Identifying women found fused together in freezer will take days: police
Detectives said the property in east London is linked to drugs and used by ‘transient members of the community’.
Detectives say it could take a week to identify the bodies of two women found fused together in a small chest freezer.
Officers made the grim discovery after they were called to a ground floor flat in Vandome Close, Canning Town, east London, on Friday amid concerns for the welfare of a “male occupant”.
Post-mortem examinations will begin on the pair on Friday, but Detective Chief Inspector Simon Harding said identification could take days as the crime scene is “one of the most challenging and complex” he has seen in 28 years.
He told reporters: “It’s such an unusual scene. I haven’t really seen something like this where the nature of the two bodies being frozen as they are.
“They are clothed, which I can say, and that’s also causing a complexity to it as we wait to start a post-mortem.”
Mr Harding said there were no signs of any injuries on the women and he explained it was too complex to say whether they were “whole”.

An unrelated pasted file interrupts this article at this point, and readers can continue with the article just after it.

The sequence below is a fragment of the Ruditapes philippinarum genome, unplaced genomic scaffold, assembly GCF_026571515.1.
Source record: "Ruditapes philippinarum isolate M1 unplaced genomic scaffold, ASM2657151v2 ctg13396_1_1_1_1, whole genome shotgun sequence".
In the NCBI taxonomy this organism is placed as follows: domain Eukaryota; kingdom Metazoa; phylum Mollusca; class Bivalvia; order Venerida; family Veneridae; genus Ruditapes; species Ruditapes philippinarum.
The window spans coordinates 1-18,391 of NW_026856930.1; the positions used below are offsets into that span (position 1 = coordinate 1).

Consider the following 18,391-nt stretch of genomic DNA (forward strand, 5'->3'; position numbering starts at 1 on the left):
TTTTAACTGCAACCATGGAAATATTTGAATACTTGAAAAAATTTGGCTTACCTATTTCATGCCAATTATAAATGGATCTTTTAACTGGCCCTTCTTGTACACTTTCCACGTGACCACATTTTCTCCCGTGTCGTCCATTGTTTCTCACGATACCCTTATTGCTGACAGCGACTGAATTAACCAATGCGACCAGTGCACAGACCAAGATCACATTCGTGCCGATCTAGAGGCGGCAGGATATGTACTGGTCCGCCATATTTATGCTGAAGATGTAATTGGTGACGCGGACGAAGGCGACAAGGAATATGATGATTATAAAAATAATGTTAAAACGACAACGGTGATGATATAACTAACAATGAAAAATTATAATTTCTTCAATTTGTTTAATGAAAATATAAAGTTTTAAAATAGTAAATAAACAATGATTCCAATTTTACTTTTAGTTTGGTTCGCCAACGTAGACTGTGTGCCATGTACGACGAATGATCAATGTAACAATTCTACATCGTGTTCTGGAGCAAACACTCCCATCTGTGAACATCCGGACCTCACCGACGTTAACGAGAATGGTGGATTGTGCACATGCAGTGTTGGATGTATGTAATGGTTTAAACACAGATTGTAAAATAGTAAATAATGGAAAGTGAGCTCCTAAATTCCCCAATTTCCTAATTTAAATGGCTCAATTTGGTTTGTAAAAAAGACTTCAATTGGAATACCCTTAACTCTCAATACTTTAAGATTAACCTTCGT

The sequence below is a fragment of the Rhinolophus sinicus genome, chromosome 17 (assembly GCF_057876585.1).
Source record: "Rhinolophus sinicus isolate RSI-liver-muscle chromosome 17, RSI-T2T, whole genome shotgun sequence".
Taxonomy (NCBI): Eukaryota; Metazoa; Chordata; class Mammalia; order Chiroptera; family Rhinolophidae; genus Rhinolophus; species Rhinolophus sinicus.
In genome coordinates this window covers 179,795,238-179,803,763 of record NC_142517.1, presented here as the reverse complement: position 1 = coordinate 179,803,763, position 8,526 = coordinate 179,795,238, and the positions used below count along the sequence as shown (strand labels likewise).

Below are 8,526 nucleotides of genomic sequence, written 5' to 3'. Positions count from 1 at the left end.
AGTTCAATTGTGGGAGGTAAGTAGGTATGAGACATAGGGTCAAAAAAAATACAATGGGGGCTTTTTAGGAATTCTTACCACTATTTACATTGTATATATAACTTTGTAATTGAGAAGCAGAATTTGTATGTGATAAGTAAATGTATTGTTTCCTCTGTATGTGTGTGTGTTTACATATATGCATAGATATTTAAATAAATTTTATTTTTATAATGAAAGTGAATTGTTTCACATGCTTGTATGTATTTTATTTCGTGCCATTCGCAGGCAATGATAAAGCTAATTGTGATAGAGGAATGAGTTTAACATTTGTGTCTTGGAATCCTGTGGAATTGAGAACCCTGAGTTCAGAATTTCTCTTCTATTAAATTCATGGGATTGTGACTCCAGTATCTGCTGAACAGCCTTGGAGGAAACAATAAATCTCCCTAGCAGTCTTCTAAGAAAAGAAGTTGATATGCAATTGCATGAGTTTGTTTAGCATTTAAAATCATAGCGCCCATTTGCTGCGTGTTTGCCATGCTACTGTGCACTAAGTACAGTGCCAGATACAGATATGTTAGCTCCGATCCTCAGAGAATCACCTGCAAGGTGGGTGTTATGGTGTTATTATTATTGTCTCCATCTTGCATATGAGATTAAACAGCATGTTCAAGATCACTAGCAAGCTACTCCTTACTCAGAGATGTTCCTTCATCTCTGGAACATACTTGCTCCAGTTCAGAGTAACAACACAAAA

He added: “They are in a chest freezer.
“One body on top of the other. Being in a chest freezer anyway has caused the bodies to fuse.”
He could not say whether the pair were adults and said DNA testing is under way as detectives work with the National Crime Agency and missing persons groups to find out who they are.
“We could be a week away from identifying them,” he said.
Police said the apartment had been used by “transient members of the community” and linked to drugs.
So far two men have been arrested on suspicion of murder – a 34-year-old who remains in custody and a 50-year-old who has been released under investigation.
Mr Harding appealed for anyone who has visited the flat in the past year, or knows anyone who has, to come forward.
He said: “I would appeal to anyone who has visited this address over the last year, or has information about people who frequented the property, to come forward and speak to my team.
“I am aware that casts a wide net in terms of my appeal but we do need to build up an accurate picture of life at that flat and what occurred there.”
There are fears for mother Mary-Jane Mustafa, 37, who went missing last May. Her family were seen at the flat on Tuesday as they desperately waited for information.
Her cousin Ayse Hussein, 46, said: “If it is my cousin, it’s just going to be a waiting game. They just have to confirm it.
“How they have been found, they can’t just do it. It’s going to take days.”
The family said police are keeping them updated on developments but they still hope Ms Mustafa will be found alive.
Her older sister Mel Mustafa, 47, said: “She is the most kind-hearted person you could meet and I still don’t believe it’s her.”
She added: “I wish the police would have listened to us earlier. They failed and I’m not scared to admit it anymore.”